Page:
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The stacked section—mute, repetitive, indeterminate—has been the foil against which many architectural projects have positioned themselves. As the primary object of study, the M.Arch. first-year studio, Section and Elevation, is concerned with the capacity of the section to move beyond seriality to develop complex spatial propositions. In an effort to challenge and interrogate the limitations of the stack the studio proposes to nest together a parking garage and a gym. ⁠ ⠀⠀⠀⠀⠀⠀⠀⠀⠀⁠ “This project began as a project about the articulation of the individual parking spot. In my reading of the parking and gym, I see both as highly individualized spaces with certain ergonomics that call for a 1:1 relationship. If the prompt suggests an exploration of the opportunistic mingling of gym and parking, then​125 Gyms removes the notion of mingling and forces the two programs to confront each other head-on, taking the two smallest units of parking and gym and interlocking them with one another.”⁠ #uclaAUD⁠ Work by: Sana Jahani⁠ Section led by: Katy Barkan, Spring 2019⁠ ⠀⠀⠀⠀⠀⠀⠀⠀⠀⁠ ⠀⠀⠀⠀⠀⠀⠀⠀⠀⁠ #uclaarchitecture #archimodel #studentwork #archinect #archilevelup #architecturestudio #architectureschool #archiboom #critday #allofarchi #uclaarts

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From Hans Wendel:

In the course of the studio project students produced 1’=1/8″ scale models. One of these models, work of Tomasz Jan Groza, was realized mainly with 20pcf 1.5″ HDU foam. The model proposes a stacked system of jogged vaults to house the entwined gym and parking programs within gently undulating interior spaces.

CNC Cutting in progress. Milling precision foam is quick and precise. With a 3/16” ball nose bit and moderate feed rate, even the most delicate 3D features can be carved in one pass.


Milling marks can be sanded off easily with medium grit sandpaper.


One layer of the vault system after sanding.

One layer of the system assembled. Some of the most delicate features tend to break off during finishing.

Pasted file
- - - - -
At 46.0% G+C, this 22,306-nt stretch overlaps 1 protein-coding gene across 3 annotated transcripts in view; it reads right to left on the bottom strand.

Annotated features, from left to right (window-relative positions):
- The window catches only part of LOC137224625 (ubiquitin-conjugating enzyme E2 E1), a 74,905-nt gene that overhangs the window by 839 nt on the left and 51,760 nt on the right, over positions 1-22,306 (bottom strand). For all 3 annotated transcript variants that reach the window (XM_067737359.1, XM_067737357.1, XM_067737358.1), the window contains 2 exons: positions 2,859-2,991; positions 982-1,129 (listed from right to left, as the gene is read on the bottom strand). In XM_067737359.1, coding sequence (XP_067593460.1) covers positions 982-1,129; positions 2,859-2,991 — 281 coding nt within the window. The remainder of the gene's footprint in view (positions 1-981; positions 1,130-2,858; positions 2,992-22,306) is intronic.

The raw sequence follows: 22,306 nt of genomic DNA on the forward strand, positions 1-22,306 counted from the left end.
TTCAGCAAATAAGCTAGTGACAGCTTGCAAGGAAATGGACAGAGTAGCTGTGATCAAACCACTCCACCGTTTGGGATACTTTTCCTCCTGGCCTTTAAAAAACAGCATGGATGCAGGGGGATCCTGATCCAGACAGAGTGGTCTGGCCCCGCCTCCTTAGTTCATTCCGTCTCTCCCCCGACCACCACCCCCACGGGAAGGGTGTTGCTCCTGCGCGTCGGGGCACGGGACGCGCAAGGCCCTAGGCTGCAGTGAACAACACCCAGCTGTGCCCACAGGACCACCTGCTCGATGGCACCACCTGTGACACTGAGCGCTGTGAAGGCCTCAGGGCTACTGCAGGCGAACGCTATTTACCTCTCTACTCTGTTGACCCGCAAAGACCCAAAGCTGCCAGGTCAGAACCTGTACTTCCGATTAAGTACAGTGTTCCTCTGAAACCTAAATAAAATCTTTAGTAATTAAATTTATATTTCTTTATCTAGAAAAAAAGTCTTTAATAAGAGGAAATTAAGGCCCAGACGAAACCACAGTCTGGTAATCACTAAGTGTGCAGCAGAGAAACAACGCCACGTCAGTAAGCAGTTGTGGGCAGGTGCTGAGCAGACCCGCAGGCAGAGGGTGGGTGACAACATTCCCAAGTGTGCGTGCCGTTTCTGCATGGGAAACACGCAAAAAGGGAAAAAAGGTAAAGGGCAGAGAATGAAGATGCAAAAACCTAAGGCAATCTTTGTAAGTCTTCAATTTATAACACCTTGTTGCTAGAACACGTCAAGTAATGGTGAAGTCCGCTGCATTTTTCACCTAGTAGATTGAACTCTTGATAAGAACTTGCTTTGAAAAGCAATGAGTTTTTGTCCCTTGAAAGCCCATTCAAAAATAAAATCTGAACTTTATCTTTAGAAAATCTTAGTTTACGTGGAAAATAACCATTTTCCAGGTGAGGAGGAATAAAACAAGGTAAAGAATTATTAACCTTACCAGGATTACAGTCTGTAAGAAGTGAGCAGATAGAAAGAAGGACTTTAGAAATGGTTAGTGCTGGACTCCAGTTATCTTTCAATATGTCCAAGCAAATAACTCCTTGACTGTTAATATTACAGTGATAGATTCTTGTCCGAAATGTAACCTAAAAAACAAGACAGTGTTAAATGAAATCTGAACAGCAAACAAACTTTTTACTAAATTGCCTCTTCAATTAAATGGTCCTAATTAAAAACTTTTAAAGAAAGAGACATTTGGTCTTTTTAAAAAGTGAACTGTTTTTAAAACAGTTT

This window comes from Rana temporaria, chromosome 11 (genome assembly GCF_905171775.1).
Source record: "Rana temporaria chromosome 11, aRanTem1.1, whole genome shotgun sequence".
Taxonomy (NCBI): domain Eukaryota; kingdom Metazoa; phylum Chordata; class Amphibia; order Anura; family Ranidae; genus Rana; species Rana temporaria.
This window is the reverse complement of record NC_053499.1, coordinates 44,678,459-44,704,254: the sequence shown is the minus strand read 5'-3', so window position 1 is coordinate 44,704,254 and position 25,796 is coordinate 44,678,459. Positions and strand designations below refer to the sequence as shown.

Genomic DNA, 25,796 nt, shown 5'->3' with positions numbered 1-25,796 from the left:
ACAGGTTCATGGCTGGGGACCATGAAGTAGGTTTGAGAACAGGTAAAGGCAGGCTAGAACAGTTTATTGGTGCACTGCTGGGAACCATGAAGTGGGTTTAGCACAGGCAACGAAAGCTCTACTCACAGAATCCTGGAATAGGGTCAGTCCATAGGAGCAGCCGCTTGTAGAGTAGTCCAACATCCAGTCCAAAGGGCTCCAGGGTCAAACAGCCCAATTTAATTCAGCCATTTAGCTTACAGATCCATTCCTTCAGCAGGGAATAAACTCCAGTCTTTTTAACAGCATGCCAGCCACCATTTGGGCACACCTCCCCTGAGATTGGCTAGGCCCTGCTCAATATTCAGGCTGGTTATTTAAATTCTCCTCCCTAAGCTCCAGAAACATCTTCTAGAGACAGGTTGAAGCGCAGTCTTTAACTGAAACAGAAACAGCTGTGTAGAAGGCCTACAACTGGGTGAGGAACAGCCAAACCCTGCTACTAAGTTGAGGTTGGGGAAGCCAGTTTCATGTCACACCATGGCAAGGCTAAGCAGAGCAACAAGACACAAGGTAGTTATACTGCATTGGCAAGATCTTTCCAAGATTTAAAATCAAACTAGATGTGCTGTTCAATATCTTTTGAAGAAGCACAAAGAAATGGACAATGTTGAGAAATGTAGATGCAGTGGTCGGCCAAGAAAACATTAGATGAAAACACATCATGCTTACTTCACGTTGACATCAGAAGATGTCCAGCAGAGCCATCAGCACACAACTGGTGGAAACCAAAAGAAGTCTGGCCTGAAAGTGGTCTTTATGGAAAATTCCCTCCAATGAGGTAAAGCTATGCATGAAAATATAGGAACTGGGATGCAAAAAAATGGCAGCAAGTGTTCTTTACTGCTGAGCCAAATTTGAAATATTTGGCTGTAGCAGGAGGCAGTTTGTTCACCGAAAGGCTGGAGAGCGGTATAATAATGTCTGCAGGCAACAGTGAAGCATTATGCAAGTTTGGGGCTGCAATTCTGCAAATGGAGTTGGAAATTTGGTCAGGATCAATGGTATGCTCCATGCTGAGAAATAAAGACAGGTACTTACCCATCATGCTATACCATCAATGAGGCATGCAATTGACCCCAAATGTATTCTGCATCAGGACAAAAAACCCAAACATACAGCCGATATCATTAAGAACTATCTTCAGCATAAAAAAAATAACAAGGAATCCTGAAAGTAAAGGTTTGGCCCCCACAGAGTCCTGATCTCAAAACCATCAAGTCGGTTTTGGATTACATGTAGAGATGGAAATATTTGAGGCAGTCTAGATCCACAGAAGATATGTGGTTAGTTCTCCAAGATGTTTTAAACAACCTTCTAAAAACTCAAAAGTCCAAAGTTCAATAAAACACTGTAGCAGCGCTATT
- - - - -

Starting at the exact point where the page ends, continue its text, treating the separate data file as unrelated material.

Although it was possible to carve small delicate details in precision foam, handling can easily damage them. To reinforce the model 1 / 8” MDF inserts were used to make up the forest of arcaded arches holding up the vaults. They were tension fitted and spot-superglued.

Stacked assembly up-side-down and right-side-up. Partial fragments of the model in various stages can be seen in the background.

Pieces in various stages of finishing.  Bulk of the model was milled out of 1.5” thick foam sheets and stacked, but some of the most delicate vertical features required a different method. Offcuts from the CNC’s sheets were used to produce foam strips about 1 / 8” thick which could be cut by hand and laser.

At this thickness 20pcf foam can bed around a two inch radius, and can be laser-cut with settings similar to 1/16” museum board. Thinning the strips with sandpaper allows the foam to bend around even tighter corners.

This fragment of the model is the ramping system for the vertical vehicular circulation in the building, It is made up of pieces of foam that were both 2D cut and 3D cut and glued together and to a wooden backer.

Views of the model interior at various stages of finishing and assembly.

Sanded and glued stacked vaults seen in the correct orientation.

Finished model of the building with a sectional fragment placed on a pedestal integrated into the model base.

Section views of the model

Views of the fragment showing mainly the facade


Close up of internal section view


The UCLA School of the Arts and Architecture (UCLA Arts) is dedicated to training exceptional artists, performers, architects and scholars who are enriched by a global view of the arts and prepared to serve as cultural leaders of the 21st century. Graduate degree programs are offered in the Departments of Architecture and Urban Design, Art, Design | Media Arts, Ethnomusicology, Music, and World Arts and Cultures. The School’s unique curriculum interweaves work in performance, studio and research studies, providing students with a solid creative, artistic and intellectual foundation. World-class faculty provides a depth of expertise and achievement that supports the most ambitious vision a student can bring to the campus.

Coastal Enterprises manufactures Precision Board, a versatile, cost-effective and eco-friendly urethane material used extensively in the tooling industry.  It is a closed-cell, rigid, dimensionally-stable substrate that is ideal for use in a number of different tooling applications.

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UCSD Human-Powered Submarine Mold-Making